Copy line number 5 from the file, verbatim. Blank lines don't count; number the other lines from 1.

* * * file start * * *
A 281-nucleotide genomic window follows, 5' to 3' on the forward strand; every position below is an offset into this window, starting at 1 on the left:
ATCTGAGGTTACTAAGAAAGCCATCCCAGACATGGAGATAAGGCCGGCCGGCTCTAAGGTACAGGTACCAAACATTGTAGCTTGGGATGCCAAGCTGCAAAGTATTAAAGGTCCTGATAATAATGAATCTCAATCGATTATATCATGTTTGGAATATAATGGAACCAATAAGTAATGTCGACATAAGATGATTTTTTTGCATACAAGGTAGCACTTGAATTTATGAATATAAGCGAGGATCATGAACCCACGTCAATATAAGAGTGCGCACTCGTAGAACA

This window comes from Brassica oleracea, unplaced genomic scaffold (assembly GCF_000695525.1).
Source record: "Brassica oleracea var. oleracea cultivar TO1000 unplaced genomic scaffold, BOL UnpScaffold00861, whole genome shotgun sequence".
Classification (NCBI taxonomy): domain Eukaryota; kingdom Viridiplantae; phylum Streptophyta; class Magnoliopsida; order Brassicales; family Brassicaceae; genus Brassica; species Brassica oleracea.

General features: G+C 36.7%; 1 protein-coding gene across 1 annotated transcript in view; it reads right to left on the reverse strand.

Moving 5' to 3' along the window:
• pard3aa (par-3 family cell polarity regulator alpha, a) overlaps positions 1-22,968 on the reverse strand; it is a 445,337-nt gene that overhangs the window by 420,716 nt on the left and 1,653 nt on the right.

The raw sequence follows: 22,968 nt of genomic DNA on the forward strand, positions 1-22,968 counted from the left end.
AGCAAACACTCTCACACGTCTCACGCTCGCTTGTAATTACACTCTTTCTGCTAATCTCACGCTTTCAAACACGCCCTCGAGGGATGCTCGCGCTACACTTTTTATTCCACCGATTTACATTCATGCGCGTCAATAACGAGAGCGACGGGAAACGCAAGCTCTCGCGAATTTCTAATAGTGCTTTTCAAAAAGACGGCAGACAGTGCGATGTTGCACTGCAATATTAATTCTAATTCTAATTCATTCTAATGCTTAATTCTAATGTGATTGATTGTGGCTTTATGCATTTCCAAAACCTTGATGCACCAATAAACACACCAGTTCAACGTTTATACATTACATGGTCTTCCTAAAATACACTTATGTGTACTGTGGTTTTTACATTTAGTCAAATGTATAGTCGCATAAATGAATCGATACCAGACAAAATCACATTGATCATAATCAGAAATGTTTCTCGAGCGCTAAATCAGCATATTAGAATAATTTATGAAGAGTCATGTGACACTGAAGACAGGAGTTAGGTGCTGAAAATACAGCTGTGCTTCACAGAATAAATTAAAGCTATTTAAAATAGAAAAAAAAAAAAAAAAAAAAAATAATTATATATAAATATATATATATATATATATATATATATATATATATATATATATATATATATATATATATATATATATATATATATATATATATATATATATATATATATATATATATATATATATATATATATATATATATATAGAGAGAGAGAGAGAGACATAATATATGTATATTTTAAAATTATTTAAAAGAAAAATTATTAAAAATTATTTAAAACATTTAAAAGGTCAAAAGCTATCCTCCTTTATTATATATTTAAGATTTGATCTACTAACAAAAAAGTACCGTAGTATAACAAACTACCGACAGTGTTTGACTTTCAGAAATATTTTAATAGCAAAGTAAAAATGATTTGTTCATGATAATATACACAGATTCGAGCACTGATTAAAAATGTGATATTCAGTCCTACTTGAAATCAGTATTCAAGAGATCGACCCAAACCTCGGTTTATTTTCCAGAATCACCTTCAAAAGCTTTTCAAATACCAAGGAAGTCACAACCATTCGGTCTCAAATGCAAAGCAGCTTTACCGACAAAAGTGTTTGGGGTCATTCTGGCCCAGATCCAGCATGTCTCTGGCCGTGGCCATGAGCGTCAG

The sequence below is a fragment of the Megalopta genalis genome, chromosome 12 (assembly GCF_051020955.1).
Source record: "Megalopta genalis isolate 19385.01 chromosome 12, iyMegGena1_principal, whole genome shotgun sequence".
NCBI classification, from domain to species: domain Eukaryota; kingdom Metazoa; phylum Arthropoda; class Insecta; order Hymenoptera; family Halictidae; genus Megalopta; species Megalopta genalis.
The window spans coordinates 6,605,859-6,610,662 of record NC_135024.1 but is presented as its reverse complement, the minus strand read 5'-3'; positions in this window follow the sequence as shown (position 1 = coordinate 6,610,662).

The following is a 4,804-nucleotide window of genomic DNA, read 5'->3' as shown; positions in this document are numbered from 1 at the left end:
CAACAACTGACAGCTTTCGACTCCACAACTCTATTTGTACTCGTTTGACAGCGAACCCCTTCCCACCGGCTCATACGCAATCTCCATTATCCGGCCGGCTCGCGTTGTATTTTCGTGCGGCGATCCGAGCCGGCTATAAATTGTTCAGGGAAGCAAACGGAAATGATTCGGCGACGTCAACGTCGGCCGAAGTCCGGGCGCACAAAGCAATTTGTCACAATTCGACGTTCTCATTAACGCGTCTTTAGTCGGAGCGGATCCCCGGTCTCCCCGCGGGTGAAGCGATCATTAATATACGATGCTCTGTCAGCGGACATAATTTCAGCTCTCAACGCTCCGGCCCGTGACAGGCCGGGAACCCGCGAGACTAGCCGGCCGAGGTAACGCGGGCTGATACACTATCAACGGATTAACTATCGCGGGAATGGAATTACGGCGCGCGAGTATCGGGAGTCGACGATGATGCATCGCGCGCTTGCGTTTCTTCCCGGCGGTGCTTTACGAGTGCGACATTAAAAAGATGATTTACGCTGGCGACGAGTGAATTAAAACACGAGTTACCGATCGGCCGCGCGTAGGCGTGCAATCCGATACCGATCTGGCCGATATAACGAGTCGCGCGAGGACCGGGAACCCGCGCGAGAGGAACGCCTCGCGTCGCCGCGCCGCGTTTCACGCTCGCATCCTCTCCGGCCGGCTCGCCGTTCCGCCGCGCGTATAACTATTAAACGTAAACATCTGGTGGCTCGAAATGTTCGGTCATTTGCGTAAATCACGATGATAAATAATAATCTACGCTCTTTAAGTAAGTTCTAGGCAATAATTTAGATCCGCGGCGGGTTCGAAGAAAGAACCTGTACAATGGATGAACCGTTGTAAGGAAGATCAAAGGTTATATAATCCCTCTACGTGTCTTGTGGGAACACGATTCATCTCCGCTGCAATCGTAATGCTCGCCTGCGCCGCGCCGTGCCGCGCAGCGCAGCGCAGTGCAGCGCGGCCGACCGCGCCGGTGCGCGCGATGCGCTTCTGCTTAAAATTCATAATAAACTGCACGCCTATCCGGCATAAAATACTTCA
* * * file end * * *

Classification (NCBI taxonomy): domain Eukaryota; kingdom Viridiplantae; phylum Streptophyta; class Magnoliopsida; order Brassicales; family Brassicaceae; genus Brassica; species Brassica oleracea.